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Robotics and Automation Guest Editor's Introduction

IP.com Disclosure Number: IPCOM000131560D
Original Publication Date: 1982-Dec-01
Included in the Prior Art Database: 2005-Nov-11
Document File: 2 page(s) / 16K

Publishing Venue

Software Patent Institute

Related People

King-sun Fu: AUTHOR [+3]

Abstract

With the growing cost of human resources and the pressing need for increased productivity, industry is turning more and more towards automation, specifically the use of robots. But exactly what is a robot? The word itself comes from the Czech word robota, meaning work, and Webster's calls it ";an automatic device that performs functions ordinarily ascribed to human beings."; However, with that description, even a washing machine can be considered a robot. The Robot Institute of America gives a more precise definition and introduces some key concepts:

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THIS DOCUMENT IS AN APPROXIMATE REPRESENTATION OF THE ORIGINAL.

This record contains textual material that is copyright ©; 1982 by the Institute of Electrical and Electronics Engineers, Inc. All rights reserved. Contact the IEEE Computer Society http://www.computer.org/ (714-821-8380) for copies of the complete work that was the source of this textual material and for all use beyond that as a record from the SPI Database.

Robotics and Automation Guest Editor's Introduction

King-sun Fu, Purdue University

With the growing cost of human resources and the pressing need for increased productivity, industry is turning more and more towards automation, specifically the use of robots. But exactly what is a robot? The word itself comes from the Czech word robota, meaning work, and Webster's calls it "an automatic device that performs functions ordinarily ascribed to human beings." However, with that description, even a washing machine can be considered a robot. The Robot Institute of America gives a more precise definition and introduces some key concepts:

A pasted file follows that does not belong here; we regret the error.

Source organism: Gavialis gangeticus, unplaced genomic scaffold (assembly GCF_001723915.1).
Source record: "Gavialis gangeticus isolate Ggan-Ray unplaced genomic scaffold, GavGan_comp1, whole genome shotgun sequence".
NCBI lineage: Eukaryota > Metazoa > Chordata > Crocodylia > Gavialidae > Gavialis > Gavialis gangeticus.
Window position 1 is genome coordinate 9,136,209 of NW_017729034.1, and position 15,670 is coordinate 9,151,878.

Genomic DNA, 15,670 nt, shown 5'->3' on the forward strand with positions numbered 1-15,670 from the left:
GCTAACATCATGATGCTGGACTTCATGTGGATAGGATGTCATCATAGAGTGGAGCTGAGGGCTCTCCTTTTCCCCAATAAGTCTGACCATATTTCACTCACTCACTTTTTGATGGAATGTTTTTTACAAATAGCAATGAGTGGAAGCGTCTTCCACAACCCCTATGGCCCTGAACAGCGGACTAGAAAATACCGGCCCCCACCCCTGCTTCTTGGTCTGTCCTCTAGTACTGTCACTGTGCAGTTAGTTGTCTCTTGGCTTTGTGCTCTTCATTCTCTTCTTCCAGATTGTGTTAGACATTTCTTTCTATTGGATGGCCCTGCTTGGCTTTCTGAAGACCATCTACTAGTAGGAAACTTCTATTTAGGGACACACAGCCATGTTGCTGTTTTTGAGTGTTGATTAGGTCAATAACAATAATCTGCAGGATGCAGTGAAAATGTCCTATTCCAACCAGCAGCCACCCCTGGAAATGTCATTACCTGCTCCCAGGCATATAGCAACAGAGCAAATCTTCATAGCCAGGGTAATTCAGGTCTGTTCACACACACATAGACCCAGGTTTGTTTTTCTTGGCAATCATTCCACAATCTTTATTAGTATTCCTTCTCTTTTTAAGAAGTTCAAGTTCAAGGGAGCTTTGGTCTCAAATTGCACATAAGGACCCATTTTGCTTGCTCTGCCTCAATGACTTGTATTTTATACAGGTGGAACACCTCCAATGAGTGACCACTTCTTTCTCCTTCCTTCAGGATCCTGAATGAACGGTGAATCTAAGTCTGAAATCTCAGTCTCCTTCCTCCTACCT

A robot is a reprogrammable, multifunctional manipulator designed to move material, parts, tools, or specialized devices through variable programmed motions for the performance of a variety of tasks.

In short, a robot is a reprogrammable, general-purpose manipulator with external sensors that enable it to perceive and recognize its environment and to perform assembly tasks. As such, it must possess some "intelligence," which is normally due to the computer unit associated with its control system.

The type of robot we are concerned with in this issue is the practical industrial robot described above, not the humanoid type depicted in movies and science fiction. This type does exist but is primarily for show and does very little work. Indeed, the industrial robot is merely a simulation of a human arm, which when combined with tits controlling unit can accomplish a wide range of tasks.

We know that these robots are potentially useful in industry, but we do not yet know the extent of their utili The color photo above was taken directly from a Raster Technologies Model One display processor using a Dunn Instruments model 631 camera at the Center for Interactive Computer Graphics, Rensselaer Polytechnic Institute, Troy, N.Y. Photos used on the title pages of the six articles in this special issue were supplied by Microbot, Inc., US Robots, and Seiko Instruments.

ty. Hopefully, robots will either reduce the cost of production, improve the quality of the output, or accomplish both. They are already proving valuable in material handling, product assembly, and autothatic product inspection and are successfully completing spraying, welding, and simple assembly tasks. At present, the limitations of robot use in industry are due primarily to low flexibilit...